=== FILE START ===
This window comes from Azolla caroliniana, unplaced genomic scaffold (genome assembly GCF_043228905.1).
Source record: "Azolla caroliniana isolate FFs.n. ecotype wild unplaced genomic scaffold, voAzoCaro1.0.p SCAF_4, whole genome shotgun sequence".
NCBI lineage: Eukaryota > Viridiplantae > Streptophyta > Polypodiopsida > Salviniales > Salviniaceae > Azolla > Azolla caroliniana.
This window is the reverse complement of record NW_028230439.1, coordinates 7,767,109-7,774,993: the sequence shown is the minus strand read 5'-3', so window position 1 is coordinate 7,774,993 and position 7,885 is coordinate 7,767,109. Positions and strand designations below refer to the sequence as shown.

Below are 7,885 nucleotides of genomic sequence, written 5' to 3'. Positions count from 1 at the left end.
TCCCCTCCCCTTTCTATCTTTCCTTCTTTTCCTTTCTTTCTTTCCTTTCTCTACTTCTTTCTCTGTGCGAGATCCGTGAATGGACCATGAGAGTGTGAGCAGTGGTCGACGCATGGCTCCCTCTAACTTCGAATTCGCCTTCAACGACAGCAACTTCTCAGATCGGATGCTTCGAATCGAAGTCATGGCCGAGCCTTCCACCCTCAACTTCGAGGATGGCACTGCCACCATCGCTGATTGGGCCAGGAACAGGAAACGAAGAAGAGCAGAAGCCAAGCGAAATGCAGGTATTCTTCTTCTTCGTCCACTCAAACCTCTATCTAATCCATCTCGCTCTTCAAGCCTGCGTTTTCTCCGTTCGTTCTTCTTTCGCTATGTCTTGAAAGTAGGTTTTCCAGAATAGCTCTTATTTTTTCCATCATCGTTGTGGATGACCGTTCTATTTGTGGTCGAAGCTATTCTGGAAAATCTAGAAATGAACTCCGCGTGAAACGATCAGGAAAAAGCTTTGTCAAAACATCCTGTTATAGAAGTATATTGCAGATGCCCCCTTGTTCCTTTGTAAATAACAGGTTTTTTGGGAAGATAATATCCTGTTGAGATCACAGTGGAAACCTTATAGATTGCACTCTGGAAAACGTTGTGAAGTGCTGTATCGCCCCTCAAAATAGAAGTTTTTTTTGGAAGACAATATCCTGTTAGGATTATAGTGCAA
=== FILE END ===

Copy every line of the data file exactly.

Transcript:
This window comes from Azolla caroliniana, unplaced genomic scaffold (genome assembly GCF_043228905.1).
Source record: "Azolla caroliniana isolate FFs.n. ecotype wild unplaced genomic scaffold, voAzoCaro1.0.p SCAF_4, whole genome shotgun sequence".
NCBI lineage: Eukaryota > Viridiplantae > Streptophyta > Polypodiopsida > Salviniales > Salviniaceae > Azolla > Azolla caroliniana.
This window is the reverse complement of record NW_028230439.1, coordinates 7,767,109-7,774,993: the sequence shown is the minus strand read 5'-3', so window position 1 is coordinate 7,774,993 and position 7,885 is coordinate 7,767,109. Positions and strand designations below refer to the sequence as shown.

Below are 7,885 nucleotides of genomic sequence, written 5' to 3'. Positions count from 1 at the left end.
TCCCCTCCCCTTTCTATCTTTCCTTCTTTTCCTTTCTTTCTTTCCTTTCTCTACTTCTTTCTCTGTGCGAGATCCGTGAATGGACCATGAGAGTGTGAGCAGTGGTCGACGCATGGCTCCCTCTAACTTCGAATTCGCCTTCAACGACAGCAACTTCTCAGATCGGATGCTTCGAATCGAAGTCATGGCCGAGCCTTCCACCCTCAACTTCGAGGATGGCACTGCCACCATCGCTGATTGGGCCAGGAACAGGAAACGAAGAAGAGCAGAAGCCAAGCGAAATGCAGGTATTCTTCTTCTTCGTCCACTCAAACCTCTATCTAATCCATCTCGCTCTTCAAGCCTGCGTTTTCTCCGTTCGTTCTTCTTTCGCTATGTCTTGAAAGTAGGTTTTCCAGAATAGCTCTTATTTTTTCCATCATCGTTGTGGATGACCGTTCTATTTGTGGTCGAAGCTATTCTGGAAAATCTAGAAATGAACTCCGCGTGAAACGATCAGGAAAAAGCTTTGTCAAAACATCCTGTTATAGAAGTATATTGCAGATGCCCCCTTGTTCCTTTGTAAATAACAGGTTTTTTGGGAAGATAATATCCTGTTGAGATCACAGTGGAAACCTTATAGATTGCACTCTGGAAAACGTTGTGAAGTGCTGTATCGCCCCTCAAAATAGAAGTTTTTTTTGGAAGACAATATCCTGTTAGGATTATAGTGCAA